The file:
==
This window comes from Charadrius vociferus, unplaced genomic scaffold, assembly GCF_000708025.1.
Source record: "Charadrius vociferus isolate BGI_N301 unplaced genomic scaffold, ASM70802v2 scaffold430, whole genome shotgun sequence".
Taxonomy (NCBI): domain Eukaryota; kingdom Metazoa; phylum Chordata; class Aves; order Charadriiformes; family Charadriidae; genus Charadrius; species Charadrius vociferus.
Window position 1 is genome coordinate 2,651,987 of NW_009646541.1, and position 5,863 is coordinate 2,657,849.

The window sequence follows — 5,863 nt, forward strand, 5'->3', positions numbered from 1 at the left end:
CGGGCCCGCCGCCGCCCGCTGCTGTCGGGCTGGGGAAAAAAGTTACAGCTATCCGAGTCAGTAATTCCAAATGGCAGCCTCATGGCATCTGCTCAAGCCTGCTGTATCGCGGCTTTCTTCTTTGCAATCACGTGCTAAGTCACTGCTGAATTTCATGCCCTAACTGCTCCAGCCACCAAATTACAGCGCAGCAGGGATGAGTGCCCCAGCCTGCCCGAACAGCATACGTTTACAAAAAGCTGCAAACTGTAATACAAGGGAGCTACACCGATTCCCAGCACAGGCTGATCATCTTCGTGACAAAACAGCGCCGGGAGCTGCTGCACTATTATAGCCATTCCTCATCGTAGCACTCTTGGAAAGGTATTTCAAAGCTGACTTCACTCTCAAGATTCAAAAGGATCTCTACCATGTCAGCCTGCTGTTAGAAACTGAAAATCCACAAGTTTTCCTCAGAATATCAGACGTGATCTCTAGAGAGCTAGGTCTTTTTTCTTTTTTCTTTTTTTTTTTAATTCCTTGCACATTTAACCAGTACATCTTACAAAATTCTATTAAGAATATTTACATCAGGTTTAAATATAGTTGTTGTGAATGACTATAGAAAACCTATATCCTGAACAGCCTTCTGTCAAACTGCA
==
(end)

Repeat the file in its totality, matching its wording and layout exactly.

This window comes from Charadrius vociferus, unplaced genomic scaffold, assembly GCF_000708025.1.
Source record: "Charadrius vociferus isolate BGI_N301 unplaced genomic scaffold, ASM70802v2 scaffold430, whole genome shotgun sequence".
Taxonomy (NCBI): domain Eukaryota; kingdom Metazoa; phylum Chordata; class Aves; order Charadriiformes; family Charadriidae; genus Charadrius; species Charadrius vociferus.
Window position 1 is genome coordinate 2,651,987 of NW_009646541.1, and position 5,863 is coordinate 2,657,849.

The window sequence follows — 5,863 nt, forward strand, 5'->3', positions numbered from 1 at the left end:
CGGGCCCGCCGCCGCCCGCTGCTGTCGGGCTGGGGAAAAAAGTTACAGCTATCCGAGTCAGTAATTCCAAATGGCAGCCTCATGGCATCTGCTCAAGCCTGCTGTATCGCGGCTTTCTTCTTTGCAATCACGTGCTAAGTCACTGCTGAATTTCATGCCCTAACTGCTCCAGCCACCAAATTACAGCGCAGCAGGGATGAGTGCCCCAGCCTGCCCGAACAGCATACGTTTACAAAAAGCTGCAAACTGTAATACAAGGGAGCTACACCGATTCCCAGCACAGGCTGATCATCTTCGTGACAAAACAGCGCCGGGAGCTGCTGCACTATTATAGCCATTCCTCATCGTAGCACTCTTGGAAAGGTATTTCAAAGCTGACTTCACTCTCAAGATTCAAAAGGATCTCTACCATGTCAGCCTGCTGTTAGAAACTGAAAATCCACAAGTTTTCCTCAGAATATCAGACGTGATCTCTAGAGAGCTAGGTCTTTTTTCTTTTTTCTTTTTTTTTTTAATTCCTTGCACATTTAACCAGTACATCTTACAAAATTCTATTAAGAATATTTACATCAGGTTTAAATATAGTTGTTGTGAATGACTATAGAAAACCTATATCCTGAACAGCCTTCTGTCAAACTGCA